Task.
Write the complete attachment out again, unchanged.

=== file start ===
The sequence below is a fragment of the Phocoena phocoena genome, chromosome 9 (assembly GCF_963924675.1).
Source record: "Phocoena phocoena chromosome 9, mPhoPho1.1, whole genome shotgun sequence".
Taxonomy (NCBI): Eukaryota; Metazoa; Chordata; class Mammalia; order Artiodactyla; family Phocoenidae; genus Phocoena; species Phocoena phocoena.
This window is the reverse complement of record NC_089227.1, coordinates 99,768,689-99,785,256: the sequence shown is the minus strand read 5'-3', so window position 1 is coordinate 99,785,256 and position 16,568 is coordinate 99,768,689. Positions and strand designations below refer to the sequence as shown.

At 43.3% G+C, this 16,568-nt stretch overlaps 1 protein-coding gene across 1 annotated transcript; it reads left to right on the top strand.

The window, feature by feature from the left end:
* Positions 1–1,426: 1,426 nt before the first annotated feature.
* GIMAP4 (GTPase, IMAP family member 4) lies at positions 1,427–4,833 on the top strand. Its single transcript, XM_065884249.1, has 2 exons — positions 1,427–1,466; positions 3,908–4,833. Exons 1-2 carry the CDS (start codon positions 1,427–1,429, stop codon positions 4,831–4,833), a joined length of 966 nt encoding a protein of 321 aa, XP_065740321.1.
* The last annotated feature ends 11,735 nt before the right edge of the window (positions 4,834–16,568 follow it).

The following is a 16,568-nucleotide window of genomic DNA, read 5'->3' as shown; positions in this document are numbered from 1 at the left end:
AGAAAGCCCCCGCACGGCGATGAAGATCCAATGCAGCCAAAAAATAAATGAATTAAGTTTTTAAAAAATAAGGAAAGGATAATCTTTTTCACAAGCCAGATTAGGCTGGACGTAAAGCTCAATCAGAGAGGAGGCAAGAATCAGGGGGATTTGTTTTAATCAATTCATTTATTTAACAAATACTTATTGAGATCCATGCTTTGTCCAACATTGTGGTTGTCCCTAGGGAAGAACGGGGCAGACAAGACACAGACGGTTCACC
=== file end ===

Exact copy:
The sequence below is a fragment of the Phocoena phocoena genome, chromosome 9 (assembly GCF_963924675.1).
Source record: "Phocoena phocoena chromosome 9, mPhoPho1.1, whole genome shotgun sequence".
Taxonomy (NCBI): Eukaryota; Metazoa; Chordata; class Mammalia; order Artiodactyla; family Phocoenidae; genus Phocoena; species Phocoena phocoena.
This window is the reverse complement of record NC_089227.1, coordinates 99,768,689-99,785,256: the sequence shown is the minus strand read 5'-3', so window position 1 is coordinate 99,785,256 and position 16,568 is coordinate 99,768,689. Positions and strand designations below refer to the sequence as shown.

At 43.3% G+C, this 16,568-nt stretch overlaps 1 protein-coding gene across 1 annotated transcript; it reads left to right on the top strand.

The window, feature by feature from the left end:
* Positions 1–1,426: 1,426 nt before the first annotated feature.
* GIMAP4 (GTPase, IMAP family member 4) lies at positions 1,427–4,833 on the top strand. Its single transcript, XM_065884249.1, has 2 exons — positions 1,427–1,466; positions 3,908–4,833. Exons 1-2 carry the CDS (start codon positions 1,427–1,429, stop codon positions 4,831–4,833), a joined length of 966 nt encoding a protein of 321 aa, XP_065740321.1.
* The last annotated feature ends 11,735 nt before the right edge of the window (positions 4,834–16,568 follow it).

The following is a 16,568-nucleotide window of genomic DNA, read 5'->3' as shown; positions in this document are numbered from 1 at the left end:
AGAAAGCCCCCGCACGGCGATGAAGATCCAATGCAGCCAAAAAATAAATGAATTAAGTTTTTAAAAAATAAGGAAAGGATAATCTTTTTCACAAGCCAGATTAGGCTGGACGTAAAGCTCAATCAGAGAGGAGGCAAGAATCAGGGGGATTTGTTTTAATCAATTCATTTATTTAACAAATACTTATTGAGATCCATGCTTTGTCCAACATTGTGGTTGTCCCTAGGGAAGAACGGGGCAGACAAGACACAGACGGTTCACC